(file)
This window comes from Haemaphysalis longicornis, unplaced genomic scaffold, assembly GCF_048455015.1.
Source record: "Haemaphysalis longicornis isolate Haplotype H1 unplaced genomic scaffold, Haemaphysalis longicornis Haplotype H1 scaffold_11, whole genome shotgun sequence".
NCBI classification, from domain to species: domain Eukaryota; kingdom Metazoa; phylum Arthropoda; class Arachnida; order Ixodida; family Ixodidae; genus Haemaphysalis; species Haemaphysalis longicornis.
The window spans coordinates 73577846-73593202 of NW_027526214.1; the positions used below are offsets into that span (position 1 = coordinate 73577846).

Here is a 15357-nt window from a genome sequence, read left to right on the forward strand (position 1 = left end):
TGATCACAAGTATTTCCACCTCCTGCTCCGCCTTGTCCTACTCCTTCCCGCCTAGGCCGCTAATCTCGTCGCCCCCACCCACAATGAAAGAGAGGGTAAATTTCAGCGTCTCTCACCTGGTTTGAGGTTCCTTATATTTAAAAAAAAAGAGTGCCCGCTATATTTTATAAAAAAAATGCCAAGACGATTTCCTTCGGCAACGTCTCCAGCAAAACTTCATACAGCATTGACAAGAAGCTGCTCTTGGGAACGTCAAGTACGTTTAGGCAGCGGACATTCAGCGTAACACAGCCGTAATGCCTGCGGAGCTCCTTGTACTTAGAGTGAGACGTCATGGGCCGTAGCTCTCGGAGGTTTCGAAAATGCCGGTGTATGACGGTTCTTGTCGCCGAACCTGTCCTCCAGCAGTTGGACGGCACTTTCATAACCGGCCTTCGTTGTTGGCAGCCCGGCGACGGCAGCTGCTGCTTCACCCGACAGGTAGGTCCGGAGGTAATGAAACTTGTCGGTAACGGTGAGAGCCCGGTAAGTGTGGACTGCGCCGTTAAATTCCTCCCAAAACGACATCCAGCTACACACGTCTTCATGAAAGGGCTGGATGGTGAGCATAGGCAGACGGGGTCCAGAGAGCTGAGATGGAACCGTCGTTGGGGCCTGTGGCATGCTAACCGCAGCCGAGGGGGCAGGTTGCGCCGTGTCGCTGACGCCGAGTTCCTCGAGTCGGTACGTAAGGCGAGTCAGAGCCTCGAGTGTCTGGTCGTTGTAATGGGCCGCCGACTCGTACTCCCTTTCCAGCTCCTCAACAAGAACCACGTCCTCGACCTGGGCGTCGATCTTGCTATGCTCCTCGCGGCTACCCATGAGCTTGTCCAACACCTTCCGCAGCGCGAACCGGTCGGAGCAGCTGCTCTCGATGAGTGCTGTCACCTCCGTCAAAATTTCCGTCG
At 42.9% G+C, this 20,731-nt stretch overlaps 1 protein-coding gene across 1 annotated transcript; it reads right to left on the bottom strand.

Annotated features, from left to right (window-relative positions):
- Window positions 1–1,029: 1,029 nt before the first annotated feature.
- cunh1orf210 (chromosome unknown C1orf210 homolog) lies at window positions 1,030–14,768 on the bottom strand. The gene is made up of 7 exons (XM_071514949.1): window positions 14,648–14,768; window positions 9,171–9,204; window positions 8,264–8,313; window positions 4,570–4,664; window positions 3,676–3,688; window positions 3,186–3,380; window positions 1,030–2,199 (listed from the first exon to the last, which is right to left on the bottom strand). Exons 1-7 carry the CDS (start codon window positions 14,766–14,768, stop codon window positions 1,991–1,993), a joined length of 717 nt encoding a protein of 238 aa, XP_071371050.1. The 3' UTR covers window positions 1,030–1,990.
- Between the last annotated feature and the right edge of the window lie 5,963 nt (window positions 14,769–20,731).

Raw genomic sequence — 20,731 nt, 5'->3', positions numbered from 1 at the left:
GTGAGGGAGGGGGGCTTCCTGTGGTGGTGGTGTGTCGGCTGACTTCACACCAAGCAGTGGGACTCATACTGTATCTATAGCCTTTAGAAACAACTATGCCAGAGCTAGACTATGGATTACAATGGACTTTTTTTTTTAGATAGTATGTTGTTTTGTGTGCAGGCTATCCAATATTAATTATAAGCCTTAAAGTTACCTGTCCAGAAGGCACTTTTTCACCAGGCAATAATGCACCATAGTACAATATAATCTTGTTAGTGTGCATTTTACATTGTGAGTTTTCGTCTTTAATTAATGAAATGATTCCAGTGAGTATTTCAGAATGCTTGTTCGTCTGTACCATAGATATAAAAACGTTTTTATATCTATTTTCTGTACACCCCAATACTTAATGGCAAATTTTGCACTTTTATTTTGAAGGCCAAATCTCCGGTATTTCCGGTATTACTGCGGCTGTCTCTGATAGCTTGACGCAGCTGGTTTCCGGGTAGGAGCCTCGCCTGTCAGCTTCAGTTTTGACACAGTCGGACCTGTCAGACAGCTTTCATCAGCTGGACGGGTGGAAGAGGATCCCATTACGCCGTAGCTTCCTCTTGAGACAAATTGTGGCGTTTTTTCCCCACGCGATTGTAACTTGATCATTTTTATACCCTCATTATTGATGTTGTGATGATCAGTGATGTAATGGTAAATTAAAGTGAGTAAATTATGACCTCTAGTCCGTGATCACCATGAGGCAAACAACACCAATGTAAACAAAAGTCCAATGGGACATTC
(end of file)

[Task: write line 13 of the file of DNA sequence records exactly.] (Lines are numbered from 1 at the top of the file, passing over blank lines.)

GTGAGGGAGGGGGGCTTCCTGTGGTGGTGGTGTGTCGGCTGACTTCACACCAAGCAGTGGGACTCATACTGTATCTATAGCCTTTAGAAACAACTATGCCAGAGCTAGACTATGGATTACAATGGACTTTTTTTTTTAGATAGTATGTTGTTTTGTGTGCAGGCTATCCAATATTAATTATAAGCCTTAAAGTTACCTGTCCAGAAGGCACTTTTTCACCAGGCAATAATGCACCATAGTACAATATAATCTTGTTAGTGTGCATTTTACATTGTGAGTTTTCGTCTTTAATTAATGAAATGATTCCAGTGAGTATTTCAGAATGCTTGTTCGTCTGTACCATAGATATAAAAACGTTTTTATATCTATTTTCTGTACACCCCAATACTTAATGGCAAATTTTGCACTTTTATTTTGAAGGCCAAATCTCCGGTATTTCCGGTATTACTGCGGCTGTCTCTGATAGCTTGACGCAGCTGGTTTCCGGGTAGGAGCCTCGCCTGTCAGCTTCAGTTTTGACACAGTCGGACCTGTCAGACAGCTTTCATCAGCTGGACGGGTGGAAGAGGATCCCATTACGCCGTAGCTTCCTCTTGAGACAAATTGTGGCGTTTTTTCCCCACGCGATTGTAACTTGATCATTTTTATACCCTCATTATTGATGTTGTGATGATCAGTGATGTAATGGTAAATTAAAGTGAGTAAATTATGACCTCTAGTCCGTGATCACCATGAGGCAAACAACACCAATGTAAACAAAAGTCCAATGGGACATTC